On Monday afternoon in the United Kingdom, the people in charge of England’s national team learned their men would play their next two official games in an empty stadium, their fans banned because of violent misconduct, and before you depart because you suspect this is a soccer story, you should be warned it’s actually about Tennessee football.
What happened Saturday night in Knoxville did not rise to the level of calamity that developed in July at the Euro 2020 final at Wembley Stadium, when hundreds of fans without tickets crashed the gates and fought with security and police details. That the Tennessee mess toward the end of the Volunteers’ game against Ole Miss at Neyland Stadium engendered less carnage, though, might only been on account of lousy aim.
Among the hundreds of objects thrown by fans at Neyland Stadium into the bench areas, the apron surrounding the playing surface and the field itself was a golf ball, which landed at the feet of Ole Miss coach Lane Kiffin.
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An event such as this in various sports could lead, as England learned, to one or more future games being contested “behind closed doors.” It happened with Mexico’s national men’s soccer team in a World Cup qualifying game against Jamaica as a result of habitual instances of a homophobic chant by some of the team’s fans.
Although there were many college football games played in empty stadiums in 2020 because of the COVID-19 pandemic, closing a stadium to fans as a punishment for untoward behavior is not something that happens in college football. That’s at least in part because athletic departments depend so heavily on income from home games in that sport to fund their operations.
It’s something that ought to be considered, though, if a school such as UT were to have multiple incidents of this sort.
Late Monday, as expected, the Southeastern Conference issued a fine to Tennessee athletics as a punishment for Saturday’s incidents. It was a shockingly low fine of $250,000, in light of that same penalty being assessed to Kentucky for the field-storming that occurred following its victory over Florida earlier this month. And don’t tell us about “repeat offender” status. This warranted a far more severe sanction.
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University of Tennessee chancellor Donde Plowman told the Knoxville News-Sentinel the school is working with police to identify fans who were throwing items from the stands toward the end of the game. If fans are determined to have been involved in this activity, they could lose the right to attend future games.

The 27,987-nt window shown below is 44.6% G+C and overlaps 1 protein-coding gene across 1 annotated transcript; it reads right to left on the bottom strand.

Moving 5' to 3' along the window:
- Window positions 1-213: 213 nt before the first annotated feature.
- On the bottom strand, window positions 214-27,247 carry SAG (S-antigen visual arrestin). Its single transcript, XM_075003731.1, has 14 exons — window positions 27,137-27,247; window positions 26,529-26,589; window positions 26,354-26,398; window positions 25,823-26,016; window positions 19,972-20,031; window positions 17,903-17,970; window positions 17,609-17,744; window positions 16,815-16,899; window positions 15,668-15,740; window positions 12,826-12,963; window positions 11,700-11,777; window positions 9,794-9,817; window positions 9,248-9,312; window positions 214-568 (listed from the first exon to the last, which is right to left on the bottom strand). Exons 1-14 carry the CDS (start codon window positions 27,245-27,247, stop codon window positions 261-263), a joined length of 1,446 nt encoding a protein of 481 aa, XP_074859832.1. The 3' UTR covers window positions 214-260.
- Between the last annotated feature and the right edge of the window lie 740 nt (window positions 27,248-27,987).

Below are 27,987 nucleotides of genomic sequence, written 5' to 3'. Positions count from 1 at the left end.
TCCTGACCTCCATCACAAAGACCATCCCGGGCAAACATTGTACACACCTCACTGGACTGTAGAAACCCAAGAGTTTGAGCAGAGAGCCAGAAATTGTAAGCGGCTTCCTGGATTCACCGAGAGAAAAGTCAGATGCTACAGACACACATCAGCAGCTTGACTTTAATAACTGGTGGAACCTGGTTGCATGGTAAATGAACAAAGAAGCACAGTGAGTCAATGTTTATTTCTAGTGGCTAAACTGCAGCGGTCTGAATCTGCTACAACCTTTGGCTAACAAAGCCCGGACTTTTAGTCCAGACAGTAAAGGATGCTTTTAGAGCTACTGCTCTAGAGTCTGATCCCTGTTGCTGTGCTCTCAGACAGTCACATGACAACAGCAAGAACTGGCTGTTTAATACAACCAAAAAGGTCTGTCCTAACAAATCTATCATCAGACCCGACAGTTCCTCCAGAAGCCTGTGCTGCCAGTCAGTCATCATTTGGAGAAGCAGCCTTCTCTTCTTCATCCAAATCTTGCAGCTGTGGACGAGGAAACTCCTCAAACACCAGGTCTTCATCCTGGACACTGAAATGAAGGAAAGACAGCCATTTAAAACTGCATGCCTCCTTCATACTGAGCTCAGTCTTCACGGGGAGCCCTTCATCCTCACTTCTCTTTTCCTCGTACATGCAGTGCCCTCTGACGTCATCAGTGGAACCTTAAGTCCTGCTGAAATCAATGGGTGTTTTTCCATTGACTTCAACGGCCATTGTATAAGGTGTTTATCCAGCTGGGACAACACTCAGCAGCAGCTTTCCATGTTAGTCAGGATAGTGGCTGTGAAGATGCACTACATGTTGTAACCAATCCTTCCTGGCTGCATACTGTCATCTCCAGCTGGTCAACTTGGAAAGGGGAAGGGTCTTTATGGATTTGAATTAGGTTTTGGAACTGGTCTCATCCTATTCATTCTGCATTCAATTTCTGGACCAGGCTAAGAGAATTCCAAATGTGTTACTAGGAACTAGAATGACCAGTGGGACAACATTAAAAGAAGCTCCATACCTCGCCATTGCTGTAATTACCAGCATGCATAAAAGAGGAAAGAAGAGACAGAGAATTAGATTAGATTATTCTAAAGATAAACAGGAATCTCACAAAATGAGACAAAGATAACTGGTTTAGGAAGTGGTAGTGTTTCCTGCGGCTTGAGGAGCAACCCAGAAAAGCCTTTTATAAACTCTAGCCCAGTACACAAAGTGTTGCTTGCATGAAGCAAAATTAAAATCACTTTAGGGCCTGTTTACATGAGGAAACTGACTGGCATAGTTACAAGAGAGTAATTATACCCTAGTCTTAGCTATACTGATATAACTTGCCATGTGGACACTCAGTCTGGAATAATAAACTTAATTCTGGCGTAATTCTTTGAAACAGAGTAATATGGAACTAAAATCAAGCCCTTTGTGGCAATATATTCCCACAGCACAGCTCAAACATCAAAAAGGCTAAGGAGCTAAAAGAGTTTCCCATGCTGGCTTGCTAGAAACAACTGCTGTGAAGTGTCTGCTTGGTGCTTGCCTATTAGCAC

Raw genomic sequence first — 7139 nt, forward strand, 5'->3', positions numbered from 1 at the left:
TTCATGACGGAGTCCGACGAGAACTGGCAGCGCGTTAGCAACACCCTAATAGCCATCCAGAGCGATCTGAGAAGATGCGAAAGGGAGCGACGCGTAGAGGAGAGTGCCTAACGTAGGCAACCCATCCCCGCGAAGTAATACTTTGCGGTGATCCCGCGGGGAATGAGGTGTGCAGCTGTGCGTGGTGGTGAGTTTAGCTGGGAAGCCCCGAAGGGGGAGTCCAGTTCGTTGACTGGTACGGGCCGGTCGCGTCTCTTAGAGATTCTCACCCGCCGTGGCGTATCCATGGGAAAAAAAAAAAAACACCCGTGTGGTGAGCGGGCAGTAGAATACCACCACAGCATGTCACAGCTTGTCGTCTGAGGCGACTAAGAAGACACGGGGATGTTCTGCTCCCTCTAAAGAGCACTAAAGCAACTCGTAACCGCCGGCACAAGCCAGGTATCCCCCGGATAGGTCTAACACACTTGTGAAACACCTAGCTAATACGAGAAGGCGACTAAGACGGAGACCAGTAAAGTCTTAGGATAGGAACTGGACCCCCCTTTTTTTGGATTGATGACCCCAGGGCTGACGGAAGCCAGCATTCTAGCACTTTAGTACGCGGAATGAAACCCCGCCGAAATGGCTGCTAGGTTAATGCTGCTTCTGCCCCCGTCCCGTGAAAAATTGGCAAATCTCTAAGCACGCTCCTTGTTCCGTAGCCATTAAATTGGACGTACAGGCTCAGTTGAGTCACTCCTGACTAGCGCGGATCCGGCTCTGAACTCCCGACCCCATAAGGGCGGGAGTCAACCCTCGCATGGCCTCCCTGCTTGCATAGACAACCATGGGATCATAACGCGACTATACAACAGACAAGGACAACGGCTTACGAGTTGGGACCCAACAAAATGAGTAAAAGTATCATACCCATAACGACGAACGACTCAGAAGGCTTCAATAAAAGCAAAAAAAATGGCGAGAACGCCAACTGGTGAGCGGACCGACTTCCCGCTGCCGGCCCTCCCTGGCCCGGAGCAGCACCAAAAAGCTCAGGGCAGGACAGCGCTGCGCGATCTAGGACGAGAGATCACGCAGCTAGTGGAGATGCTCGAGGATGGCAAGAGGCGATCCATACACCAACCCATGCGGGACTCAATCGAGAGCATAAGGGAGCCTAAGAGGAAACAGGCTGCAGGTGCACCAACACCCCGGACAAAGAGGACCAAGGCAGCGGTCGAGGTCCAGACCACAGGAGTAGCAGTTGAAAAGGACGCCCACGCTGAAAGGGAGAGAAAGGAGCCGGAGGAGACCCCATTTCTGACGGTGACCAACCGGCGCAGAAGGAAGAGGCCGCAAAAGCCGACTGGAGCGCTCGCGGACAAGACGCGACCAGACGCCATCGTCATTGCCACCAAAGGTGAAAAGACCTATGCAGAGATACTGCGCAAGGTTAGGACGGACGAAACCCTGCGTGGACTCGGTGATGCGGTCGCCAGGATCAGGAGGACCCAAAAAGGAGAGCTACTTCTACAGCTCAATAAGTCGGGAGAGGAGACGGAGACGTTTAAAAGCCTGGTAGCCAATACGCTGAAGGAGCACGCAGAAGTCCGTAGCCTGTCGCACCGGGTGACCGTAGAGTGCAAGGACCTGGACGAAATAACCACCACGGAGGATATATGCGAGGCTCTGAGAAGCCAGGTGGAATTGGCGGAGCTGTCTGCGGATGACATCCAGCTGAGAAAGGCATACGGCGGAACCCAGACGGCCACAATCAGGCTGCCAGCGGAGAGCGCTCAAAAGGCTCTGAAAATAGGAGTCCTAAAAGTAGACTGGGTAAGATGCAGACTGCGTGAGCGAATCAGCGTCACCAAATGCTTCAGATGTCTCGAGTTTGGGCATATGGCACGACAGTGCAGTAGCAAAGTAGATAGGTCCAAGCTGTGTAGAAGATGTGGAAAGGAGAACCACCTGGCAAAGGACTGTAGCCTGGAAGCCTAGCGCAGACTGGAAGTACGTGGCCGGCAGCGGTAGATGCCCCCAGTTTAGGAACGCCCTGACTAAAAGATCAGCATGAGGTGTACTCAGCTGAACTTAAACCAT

It might be an easier assignment to locate the fans who were not.
Among the items thrown onto the field in the final minutes of the game: a mustard bottle, pizza boxes, water bottles, beer cans, drink cups and that golf ball that would have caused more damage if it had struck Kiffin – an unpopular figure at Tennessee because of his abbreviated term as Vols head coach – in the face or skull.
Cheerleaders from both sides hustled out of the stadium to avoid the objects, some of them holding cheer placards over their heads as shields. Band members also were evacuated and Ole Miss team members left the bench area and moved onto the field so objects would have a harder time reaching them. It was a terrible look for college athletics.
It did not help that Tennessee’s student section – which was reported to be the greatest source of disruption – is located so close to the visiting bench. This is something that has been done over the years at various college athletic events and, in the 1990s, became such a problem that one major-college basketball conference ordered its members to move student sections away from the visiting bench in basketball.
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Tennessee is looking into installing cameras to monitor fan behavior. The university obviously is taking this event seriously. There were 18 arrests and 47 ejections, according to the News-Sentinel, but it was obvious there were many more people involved.
Some of them no doubt will get away with participating in what occurred Saturday. Which is why it’s it’s time for the SEC to at least warn Tennessee a behind-closed-doors penalty is not out of the question.
That would be harsh not only for the athletic department’s finances, but also those involved in out-of-control conduct– and those not, which might lead them to be more vigilant about helping identify those around them who cross the line in the future.